To all the “systematic oppression” anons:
Thank you for your enquiry. I presume you come out on Friday nights specifically because you know I will be free Saturday mornings to use my entire morning to write you a long rebuttal, and I appreciate the consideration.
Point the First: Asexual Men…
I don’t know, I might not exist. Maybe I’m a figment of a troll’s imagination.
Also, every once and awhile when I’m in a safe space (that I created myself), full of other asexuals, I think “hey maybe things really aren’t too bad”. Then I end up spending some time away from such spaces and realize how much crap I get even from friends, and realize how hostile the world is to aces.
Personally, I’ve been lucky in that I, personally, do not experience what I would consider “oppression” as a result of my asexuality. However, I do not take that as an indication that such oppression never happens; I take it as an indication that I am very lucky, and also that I haven’t been out for very long (which I haven’t).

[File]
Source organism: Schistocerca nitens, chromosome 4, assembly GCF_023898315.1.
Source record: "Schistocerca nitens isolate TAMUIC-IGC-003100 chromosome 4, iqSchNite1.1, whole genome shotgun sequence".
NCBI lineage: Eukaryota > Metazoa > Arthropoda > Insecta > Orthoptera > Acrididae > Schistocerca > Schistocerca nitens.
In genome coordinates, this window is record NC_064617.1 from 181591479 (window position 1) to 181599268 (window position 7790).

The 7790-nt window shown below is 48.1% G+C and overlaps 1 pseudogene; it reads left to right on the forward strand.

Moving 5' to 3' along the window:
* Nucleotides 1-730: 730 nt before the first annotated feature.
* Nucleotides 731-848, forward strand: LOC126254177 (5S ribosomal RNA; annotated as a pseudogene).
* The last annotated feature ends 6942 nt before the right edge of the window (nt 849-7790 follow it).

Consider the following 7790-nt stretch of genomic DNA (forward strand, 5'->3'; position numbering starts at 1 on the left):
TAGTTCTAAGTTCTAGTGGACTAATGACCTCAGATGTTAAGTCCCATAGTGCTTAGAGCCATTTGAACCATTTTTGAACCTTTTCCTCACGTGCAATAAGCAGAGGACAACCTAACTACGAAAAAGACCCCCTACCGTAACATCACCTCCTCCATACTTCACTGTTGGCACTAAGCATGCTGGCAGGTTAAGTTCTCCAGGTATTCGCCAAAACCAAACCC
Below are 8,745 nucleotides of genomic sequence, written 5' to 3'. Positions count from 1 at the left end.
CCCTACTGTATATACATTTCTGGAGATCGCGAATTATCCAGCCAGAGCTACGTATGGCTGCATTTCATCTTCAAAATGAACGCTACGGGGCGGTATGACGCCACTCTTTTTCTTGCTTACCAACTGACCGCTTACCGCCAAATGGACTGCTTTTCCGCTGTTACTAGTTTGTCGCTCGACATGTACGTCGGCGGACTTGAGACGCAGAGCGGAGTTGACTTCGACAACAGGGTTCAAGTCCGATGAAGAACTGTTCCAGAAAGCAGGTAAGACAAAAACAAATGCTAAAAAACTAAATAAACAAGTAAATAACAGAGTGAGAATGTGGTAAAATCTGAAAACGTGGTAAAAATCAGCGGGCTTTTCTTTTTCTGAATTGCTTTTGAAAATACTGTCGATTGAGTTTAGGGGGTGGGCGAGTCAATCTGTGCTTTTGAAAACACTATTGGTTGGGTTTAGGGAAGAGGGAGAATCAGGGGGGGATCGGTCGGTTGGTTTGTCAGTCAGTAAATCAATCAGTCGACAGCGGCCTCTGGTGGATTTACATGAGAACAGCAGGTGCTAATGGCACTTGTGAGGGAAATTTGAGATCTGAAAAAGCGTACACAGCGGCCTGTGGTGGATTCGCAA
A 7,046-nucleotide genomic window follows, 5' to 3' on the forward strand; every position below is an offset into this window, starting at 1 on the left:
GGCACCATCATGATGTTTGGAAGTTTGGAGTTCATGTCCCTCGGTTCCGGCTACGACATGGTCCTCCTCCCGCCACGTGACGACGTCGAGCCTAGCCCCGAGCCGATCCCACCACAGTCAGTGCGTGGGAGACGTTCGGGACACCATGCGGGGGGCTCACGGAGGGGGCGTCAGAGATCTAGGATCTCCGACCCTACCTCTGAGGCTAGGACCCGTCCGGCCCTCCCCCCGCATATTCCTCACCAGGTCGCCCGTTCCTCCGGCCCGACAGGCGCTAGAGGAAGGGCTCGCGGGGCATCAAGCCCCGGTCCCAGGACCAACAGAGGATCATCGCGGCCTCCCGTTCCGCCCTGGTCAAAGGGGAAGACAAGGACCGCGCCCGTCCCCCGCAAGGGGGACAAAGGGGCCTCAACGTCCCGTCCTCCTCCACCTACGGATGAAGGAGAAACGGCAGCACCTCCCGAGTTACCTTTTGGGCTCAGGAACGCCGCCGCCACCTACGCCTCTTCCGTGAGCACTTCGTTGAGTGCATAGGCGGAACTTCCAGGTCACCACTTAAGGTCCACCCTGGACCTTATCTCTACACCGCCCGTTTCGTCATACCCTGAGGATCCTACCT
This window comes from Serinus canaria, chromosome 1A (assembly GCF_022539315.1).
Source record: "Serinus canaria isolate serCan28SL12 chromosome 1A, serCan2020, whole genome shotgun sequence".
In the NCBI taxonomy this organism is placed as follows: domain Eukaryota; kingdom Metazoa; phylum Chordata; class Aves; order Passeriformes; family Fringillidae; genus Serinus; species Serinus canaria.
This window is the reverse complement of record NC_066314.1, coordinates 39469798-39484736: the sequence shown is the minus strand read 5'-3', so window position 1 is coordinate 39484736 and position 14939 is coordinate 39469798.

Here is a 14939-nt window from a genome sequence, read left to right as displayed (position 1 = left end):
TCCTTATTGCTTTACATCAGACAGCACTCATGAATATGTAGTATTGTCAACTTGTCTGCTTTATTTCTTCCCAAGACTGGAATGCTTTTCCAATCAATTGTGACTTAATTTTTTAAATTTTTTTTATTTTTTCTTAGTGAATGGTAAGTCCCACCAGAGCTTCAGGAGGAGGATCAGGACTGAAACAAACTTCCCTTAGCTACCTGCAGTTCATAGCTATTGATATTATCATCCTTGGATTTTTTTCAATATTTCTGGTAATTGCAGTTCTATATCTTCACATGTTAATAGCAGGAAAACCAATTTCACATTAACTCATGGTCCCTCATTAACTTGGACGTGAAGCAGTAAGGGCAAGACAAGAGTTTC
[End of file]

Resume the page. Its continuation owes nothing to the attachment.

Well, I should note that the things that bother me aren’t the blatant trolls or oppression. I’ve had people tell me that I should see a doctor, that I’m a freak, that I must not have any balls, and so on..but that doesn’t bother me, because I can immediately recognize those as something I shouldn’t believe and I can fight it. What gets me are the more subtle things that tend to come from well meaning friends. Things like how my relationships don’t count as “relationships”, because there’s no sex or because it’s with a group rather than an individual. Or how intimacy is only truly found in couple based dating arrangements that include sex. And these aren’t said outright like that- they are just held as assumptions in every conversation, so they can slip under the radar and if I attempt to call them out everyone ignores me as going off on another asexual rant. So I can’t even challenge them, and have to accept them as premises just to interact with the people who are my friends. That ends up getting to my head, and making me feel like crap.
I should also note that I never noticed this before I had a safe group- mostly because I had internalized those norms and just accepted them. That meant I didn’t have myself figured out and would feel lots of anxiety and shame for things, but I assumed that was just life. It was only once I had a safe space and I felt like I could actually breathe freely that I realized how much I hate having to conform to people’s assumptions, and how much that had been killing me.
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- sirperceval said: Well said, Cap’n! *salutes*
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